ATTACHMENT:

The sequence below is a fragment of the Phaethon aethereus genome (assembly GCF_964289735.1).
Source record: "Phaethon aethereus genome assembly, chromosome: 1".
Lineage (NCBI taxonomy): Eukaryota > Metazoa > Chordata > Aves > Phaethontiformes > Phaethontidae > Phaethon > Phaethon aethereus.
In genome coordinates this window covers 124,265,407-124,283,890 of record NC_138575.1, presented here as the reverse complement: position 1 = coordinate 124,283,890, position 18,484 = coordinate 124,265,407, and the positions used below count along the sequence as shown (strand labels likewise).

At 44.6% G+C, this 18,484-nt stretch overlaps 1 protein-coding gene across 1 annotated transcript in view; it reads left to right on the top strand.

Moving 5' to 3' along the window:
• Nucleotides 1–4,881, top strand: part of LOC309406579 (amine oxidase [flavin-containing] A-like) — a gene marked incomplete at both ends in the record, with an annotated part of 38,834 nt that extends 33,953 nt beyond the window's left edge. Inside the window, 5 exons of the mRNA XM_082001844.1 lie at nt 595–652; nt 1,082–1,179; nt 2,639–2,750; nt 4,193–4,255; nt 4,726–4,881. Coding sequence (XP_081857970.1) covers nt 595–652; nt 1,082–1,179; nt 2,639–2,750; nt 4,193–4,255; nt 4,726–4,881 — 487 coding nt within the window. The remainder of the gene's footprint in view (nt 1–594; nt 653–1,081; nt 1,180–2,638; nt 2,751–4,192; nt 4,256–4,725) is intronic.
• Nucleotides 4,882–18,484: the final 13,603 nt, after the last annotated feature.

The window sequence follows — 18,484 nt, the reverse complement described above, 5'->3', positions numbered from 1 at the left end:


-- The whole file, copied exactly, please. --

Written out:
The sequence below is a fragment of the Phaethon aethereus genome (assembly GCF_964289735.1).
Source record: "Phaethon aethereus genome assembly, chromosome: 1".
Lineage (NCBI taxonomy): Eukaryota > Metazoa > Chordata > Aves > Phaethontiformes > Phaethontidae > Phaethon > Phaethon aethereus.
In genome coordinates this window covers 124,265,407-124,283,890 of record NC_138575.1, presented here as the reverse complement: position 1 = coordinate 124,283,890, position 18,484 = coordinate 124,265,407, and the positions used below count along the sequence as shown (strand labels likewise).

At 44.6% G+C, this 18,484-nt stretch overlaps 1 protein-coding gene across 1 annotated transcript in view; it reads left to right on the top strand.

Moving 5' to 3' along the window:
• Nucleotides 1–4,881, top strand: part of LOC309406579 (amine oxidase [flavin-containing] A-like) — a gene marked incomplete at both ends in the record, with an annotated part of 38,834 nt that extends 33,953 nt beyond the window's left edge. Inside the window, 5 exons of the mRNA XM_082001844.1 lie at nt 595–652; nt 1,082–1,179; nt 2,639–2,750; nt 4,193–4,255; nt 4,726–4,881. Coding sequence (XP_081857970.1) covers nt 595–652; nt 1,082–1,179; nt 2,639–2,750; nt 4,193–4,255; nt 4,726–4,881 — 487 coding nt within the window. The remainder of the gene's footprint in view (nt 1–594; nt 653–1,081; nt 1,180–2,638; nt 2,751–4,192; nt 4,256–4,725) is intronic.
• Nucleotides 4,882–18,484: the final 13,603 nt, after the last annotated feature.

The window sequence follows — 18,484 nt, the reverse complement described above, 5'->3', positions numbered from 1 at the left end: